A hardening market is prompting companies to use their captive to help dodge or offset rate increases.
Many companies, even with loss free portfolios, are being hit with rate increases of 10 percent or more on property business, said John English, CEO, captive and insurance management at Aon. For those that have suffered losses, increases can be more than 30 percent, he said.
“This is an unbudgeted cost for many clients and they are looking to their captive to help navigate what is going on,” said English.
One option is to use a captive to place a cross-class aggregate cover directly into the reinsurance market, with the net effect being a lower retention. Another is to strip out the natural catastrophe element from a property programme, placing it separately into the reinsurance market via a captive.
Meanwhile, other companies are leveraging analytics, including actuarial, catastrophe risk models and stochastic models, to get a more holistic sense of overall risk exposures - and turning to their captives to improve risk management.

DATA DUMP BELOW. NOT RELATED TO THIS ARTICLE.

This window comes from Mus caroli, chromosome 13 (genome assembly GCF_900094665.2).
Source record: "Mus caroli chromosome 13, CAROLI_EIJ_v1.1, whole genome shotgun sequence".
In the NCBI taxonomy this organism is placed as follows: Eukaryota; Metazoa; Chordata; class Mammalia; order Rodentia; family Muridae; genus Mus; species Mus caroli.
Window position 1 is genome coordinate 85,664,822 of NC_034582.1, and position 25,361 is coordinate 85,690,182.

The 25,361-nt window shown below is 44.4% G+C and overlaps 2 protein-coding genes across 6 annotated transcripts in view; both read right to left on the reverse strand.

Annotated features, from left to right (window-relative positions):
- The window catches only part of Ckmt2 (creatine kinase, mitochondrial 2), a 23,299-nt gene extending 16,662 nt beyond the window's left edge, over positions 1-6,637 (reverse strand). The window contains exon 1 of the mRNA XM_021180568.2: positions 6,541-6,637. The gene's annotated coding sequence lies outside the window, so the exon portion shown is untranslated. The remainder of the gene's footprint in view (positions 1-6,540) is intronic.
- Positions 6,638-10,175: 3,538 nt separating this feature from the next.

“People have been used to 15 years of a soft market; now, we are seeing rate increases across many lines of business including property, D&O and workers’ compensation,” said Jason Flaxbeard, executive managing director, captive management and consulting, Beecher Carlson.
“People are wondering how to deal with that and one natural conclusion is to self-insure more, to use their captive,” said Flaxbeard.
Instead of buying monoline insurance coverage for a set of uncorrelated risks, for example, companies can self insure them in a captive, offsetting rate increases, added Flaxbeard.
Both English and Flaxbeard were speaking at the annual Bermuda Captive Conference this week.
Bermuda Captive Conference, Aon, Beecher Carlson, Bermuda